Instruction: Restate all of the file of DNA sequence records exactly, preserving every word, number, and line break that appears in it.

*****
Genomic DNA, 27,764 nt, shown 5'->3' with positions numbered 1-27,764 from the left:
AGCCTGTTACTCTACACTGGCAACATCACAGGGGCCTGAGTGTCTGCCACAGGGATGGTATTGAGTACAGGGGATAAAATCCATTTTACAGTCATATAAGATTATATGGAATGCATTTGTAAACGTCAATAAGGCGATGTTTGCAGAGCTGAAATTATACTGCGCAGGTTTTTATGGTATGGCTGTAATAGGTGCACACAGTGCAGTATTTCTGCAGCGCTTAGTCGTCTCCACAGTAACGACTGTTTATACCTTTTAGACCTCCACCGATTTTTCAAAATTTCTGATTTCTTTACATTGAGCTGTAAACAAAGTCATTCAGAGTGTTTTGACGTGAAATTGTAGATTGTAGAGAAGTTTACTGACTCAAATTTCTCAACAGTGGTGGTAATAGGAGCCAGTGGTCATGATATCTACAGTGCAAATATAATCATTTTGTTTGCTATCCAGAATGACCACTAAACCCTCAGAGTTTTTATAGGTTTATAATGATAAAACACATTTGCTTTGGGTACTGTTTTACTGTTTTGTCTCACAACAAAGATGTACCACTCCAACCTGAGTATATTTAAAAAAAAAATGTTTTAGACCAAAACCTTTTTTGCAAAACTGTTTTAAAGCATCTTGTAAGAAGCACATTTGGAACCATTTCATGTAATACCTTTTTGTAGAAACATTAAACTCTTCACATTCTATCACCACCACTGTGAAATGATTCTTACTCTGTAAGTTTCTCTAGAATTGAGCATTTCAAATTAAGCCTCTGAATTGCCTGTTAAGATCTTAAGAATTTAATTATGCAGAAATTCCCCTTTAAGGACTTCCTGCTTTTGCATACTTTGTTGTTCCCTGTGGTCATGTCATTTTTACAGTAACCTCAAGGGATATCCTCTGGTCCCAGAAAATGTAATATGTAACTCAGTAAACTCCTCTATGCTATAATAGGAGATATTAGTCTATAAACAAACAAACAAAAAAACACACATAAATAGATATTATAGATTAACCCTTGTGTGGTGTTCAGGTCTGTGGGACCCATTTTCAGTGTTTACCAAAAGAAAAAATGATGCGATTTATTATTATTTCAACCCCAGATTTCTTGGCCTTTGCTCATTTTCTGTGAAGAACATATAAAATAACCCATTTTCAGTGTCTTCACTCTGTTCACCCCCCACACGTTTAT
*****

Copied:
Genomic DNA, 27,764 nt, shown 5'->3' with positions numbered 1-27,764 from the left:
AGCCTGTTACTCTACACTGGCAACATCACAGGGGCCTGAGTGTCTGCCACAGGGATGGTATTGAGTACAGGGGATAAAATCCATTTTACAGTCATATAAGATTATATGGAATGCATTTGTAAACGTCAATAAGGCGATGTTTGCAGAGCTGAAATTATACTGCGCAGGTTTTTATGGTATGGCTGTAATAGGTGCACACAGTGCAGTATTTCTGCAGCGCTTAGTCGTCTCCACAGTAACGACTGTTTATACCTTTTAGACCTCCACCGATTTTTCAAAATTTCTGATTTCTTTACATTGAGCTGTAAACAAAGTCATTCAGAGTGTTTTGACGTGAAATTGTAGATTGTAGAGAAGTTTACTGACTCAAATTTCTCAACAGTGGTGGTAATAGGAGCCAGTGGTCATGATATCTACAGTGCAAATATAATCATTTTGTTTGCTATCCAGAATGACCACTAAACCCTCAGAGTTTTTATAGGTTTATAATGATAAAACACATTTGCTTTGGGTACTGTTTTACTGTTTTGTCTCACAACAAAGATGTACCACTCCAACCTGAGTATATTTAAAAAAAAAATGTTTTAGACCAAAACCTTTTTTGCAAAACTGTTTTAAAGCATCTTGTAAGAAGCACATTTGGAACCATTTCATGTAATACCTTTTTGTAGAAACATTAAACTCTTCACATTCTATCACCACCACTGTGAAATGATTCTTACTCTGTAAGTTTCTCTAGAATTGAGCATTTCAAATTAAGCCTCTGAATTGCCTGTTAAGATCTTAAGAATTTAATTATGCAGAAATTCCCCTTTAAGGACTTCCTGCTTTTGCATACTTTGTTGTTCCCTGTGGTCATGTCATTTTTACAGTAACCTCAAGGGATATCCTCTGGTCCCAGAAAATGTAATATGTAACTCAGTAAACTCCTCTATGCTATAATAGGAGATATTAGTCTATAAACAAACAAACAAAAAAACACACATAAATAGATATTATAGATTAACCCTTGTGTGGTGTTCAGGTCTGTGGGACCCATTTTCAGTGTTTACCAAAAGAAAAAATGATGCGATTTATTATTATTTCAACCCCAGATTTCTTGGCCTTTGCTCATTTTCTGTGAAGAACATATAAAATAACCCATTTTCAGTGTCTTCACTCTGTTCACCCCCCACACGTTTAT